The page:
Round For The Winter Months, written in wood

rating: +22+x

It happens like this: there are two men sitting at a table.

The rest doesn't matter, really, whichever way you want to spin it, which words you put in their mouths or what food on their plates or what blood or bond brings them close and keeps them there as long as the sentence lasts.

It's like this; simple.

There are two men sitting at a table.

Watch: this is the flat laminate of a mess hall table, a ponderous unfeeling thing of processed wood and stainless steel. Heavy.

The two men sit across from each other on the fixed long seats, eating pre-prepared meals off tacky plastic trays. Neither of them speaks.

We have so little in common, the botanist does not say to the ornithologist, because his mouth is full of lukewarm peas and he is still capable of exercising the barest restraint. There is so little common ground between us that it is barely the thin rise of a sandbar, he thinks, and, you look like you could be someone's father. He does not say either of these things aloud. He finishes his food and he leaves.

There are two men sitting at a table.

Watch: this is the scuffed teak of an old kitchen table, well-loved and well-worn, soft gentle wood that smells of varnish and warmth. His father ate his last meal at this table. It is a small kitchen, and the apartment is smaller still.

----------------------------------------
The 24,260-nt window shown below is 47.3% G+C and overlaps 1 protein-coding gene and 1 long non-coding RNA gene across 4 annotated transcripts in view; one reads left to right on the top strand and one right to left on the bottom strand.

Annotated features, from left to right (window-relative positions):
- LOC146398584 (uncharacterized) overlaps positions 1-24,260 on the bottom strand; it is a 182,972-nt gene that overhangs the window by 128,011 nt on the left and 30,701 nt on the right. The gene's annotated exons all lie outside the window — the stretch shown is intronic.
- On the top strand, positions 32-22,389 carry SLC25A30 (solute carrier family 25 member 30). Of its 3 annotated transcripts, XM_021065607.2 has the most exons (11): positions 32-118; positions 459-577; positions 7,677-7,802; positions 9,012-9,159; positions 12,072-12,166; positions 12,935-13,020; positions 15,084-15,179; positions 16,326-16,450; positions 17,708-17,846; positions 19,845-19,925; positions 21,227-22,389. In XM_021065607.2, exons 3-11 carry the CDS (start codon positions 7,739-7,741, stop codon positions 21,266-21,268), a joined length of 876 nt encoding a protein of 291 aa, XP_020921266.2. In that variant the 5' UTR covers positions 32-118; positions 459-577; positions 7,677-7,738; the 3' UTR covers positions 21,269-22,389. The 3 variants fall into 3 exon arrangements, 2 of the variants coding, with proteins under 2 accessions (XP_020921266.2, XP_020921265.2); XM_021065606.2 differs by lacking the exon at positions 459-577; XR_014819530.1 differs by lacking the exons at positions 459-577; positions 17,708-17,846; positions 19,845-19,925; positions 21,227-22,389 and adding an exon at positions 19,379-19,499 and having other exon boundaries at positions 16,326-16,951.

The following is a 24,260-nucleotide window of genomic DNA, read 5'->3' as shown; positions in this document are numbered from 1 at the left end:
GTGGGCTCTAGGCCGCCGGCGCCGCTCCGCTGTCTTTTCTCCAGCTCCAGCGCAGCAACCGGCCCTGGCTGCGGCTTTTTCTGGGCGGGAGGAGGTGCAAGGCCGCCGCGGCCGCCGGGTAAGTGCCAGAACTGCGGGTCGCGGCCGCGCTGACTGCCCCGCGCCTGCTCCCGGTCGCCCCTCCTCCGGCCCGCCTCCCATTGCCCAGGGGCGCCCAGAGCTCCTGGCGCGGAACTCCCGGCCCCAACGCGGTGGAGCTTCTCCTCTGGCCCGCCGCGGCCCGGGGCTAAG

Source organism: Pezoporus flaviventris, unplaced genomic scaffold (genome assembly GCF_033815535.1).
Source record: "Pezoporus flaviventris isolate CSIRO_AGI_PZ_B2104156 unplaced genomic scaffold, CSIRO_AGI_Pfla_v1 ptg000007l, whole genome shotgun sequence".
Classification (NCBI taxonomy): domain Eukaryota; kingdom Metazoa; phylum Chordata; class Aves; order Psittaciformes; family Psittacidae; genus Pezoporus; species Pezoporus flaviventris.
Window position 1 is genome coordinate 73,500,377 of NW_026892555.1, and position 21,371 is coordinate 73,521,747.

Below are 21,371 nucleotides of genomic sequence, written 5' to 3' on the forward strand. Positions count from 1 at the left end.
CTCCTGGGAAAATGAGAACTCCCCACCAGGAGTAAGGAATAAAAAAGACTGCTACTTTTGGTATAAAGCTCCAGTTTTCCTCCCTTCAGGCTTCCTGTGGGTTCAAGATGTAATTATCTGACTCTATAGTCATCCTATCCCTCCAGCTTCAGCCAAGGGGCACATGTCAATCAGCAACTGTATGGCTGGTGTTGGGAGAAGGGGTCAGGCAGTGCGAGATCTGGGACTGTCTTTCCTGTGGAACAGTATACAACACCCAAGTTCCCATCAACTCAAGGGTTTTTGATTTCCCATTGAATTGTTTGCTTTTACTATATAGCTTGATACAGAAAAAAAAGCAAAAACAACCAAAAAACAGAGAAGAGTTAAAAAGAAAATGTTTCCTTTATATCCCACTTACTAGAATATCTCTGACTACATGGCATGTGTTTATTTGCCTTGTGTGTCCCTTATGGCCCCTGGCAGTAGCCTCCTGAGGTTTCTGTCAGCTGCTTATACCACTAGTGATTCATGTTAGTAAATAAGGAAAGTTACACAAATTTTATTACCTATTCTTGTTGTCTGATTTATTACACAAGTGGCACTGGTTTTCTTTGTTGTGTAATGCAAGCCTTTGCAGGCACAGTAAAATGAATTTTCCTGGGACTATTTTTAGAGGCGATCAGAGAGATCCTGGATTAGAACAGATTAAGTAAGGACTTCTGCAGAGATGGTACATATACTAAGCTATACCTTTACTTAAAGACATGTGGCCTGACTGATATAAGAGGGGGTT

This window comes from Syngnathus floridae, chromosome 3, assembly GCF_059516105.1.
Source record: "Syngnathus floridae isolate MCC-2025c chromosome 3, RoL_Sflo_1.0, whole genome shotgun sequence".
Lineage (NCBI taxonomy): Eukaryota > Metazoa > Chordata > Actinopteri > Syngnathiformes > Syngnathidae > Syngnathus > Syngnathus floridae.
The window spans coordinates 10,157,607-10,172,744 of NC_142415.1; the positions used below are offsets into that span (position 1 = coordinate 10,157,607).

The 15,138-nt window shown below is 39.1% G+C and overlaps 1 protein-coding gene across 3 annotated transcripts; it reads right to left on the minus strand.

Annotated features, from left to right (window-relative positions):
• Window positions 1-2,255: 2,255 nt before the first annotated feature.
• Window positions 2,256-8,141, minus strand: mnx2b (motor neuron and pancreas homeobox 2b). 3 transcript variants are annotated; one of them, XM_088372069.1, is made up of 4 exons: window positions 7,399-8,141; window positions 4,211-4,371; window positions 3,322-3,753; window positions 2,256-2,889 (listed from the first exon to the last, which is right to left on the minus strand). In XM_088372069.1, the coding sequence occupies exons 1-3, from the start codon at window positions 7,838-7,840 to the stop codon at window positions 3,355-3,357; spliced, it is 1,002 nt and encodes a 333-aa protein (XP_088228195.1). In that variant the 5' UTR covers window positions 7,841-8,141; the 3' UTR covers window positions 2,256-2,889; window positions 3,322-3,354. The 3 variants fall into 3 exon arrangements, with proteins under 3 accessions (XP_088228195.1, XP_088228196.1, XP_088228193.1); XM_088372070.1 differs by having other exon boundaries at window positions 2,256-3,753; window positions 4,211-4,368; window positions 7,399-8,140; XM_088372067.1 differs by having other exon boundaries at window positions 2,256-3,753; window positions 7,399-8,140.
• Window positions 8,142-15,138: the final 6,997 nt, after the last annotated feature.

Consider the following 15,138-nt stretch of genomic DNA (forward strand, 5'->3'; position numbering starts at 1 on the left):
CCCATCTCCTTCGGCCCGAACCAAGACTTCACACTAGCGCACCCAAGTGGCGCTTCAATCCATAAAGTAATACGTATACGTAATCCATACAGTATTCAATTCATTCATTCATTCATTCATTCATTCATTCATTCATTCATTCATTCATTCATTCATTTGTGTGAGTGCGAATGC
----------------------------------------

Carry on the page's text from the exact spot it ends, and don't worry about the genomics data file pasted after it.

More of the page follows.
I'm sorry, says the man who owns the table to the man sitting at it across from him, and he runs a careful hand through the tight darkness of his short hair. I love you, but I'm sorry. You are very sick and I cannot help you and you have to leave.

The man who does not own the table says nothing. He is entranced by the realization that he does not own the table- something that he thought was his no longer belongs to him, and hasn't, and won't, and he will not eat his last meal at the table of the man whom he loves more than anything else in the world.

He gets up, and he leaves.

There are two men sitting at a table.

Watch: this is a kitchen table, too, but it is long and heavy and the wood is the hard heady darkness of stained oak. It is large enough for a family of many numbers, and because of this the man who owns it usually eats alone. Remember that part- most alive spaces are bright and crowded and warm.

The two men who sit at it across from each other do speak, but the words are only the meaningless filling of agonizing empty space. It is dark outside, night or the absence of being, a void that has swallowed the world and left behind only the too-large kitchen of a house no one has ever wanted to live in. There is meat in the sink, a raw red bloody thing defrosting into something that could eventually make something of a meal.

The younger man- look closely, he is the one who keeps turning his head to look at the sink, the tiles on the floor, searching and not finding some sort of hidden terror in an entirely ordinary place- he has been invited, so he does not leave. He stays, and he speaks, and later he falls silent save for the warm weight of his breath as he struggles to fill another in an endless parade of spaces that are empty and unwanted. But he stays.

Do you understand? The outcome is the same.

It's like this; simple.

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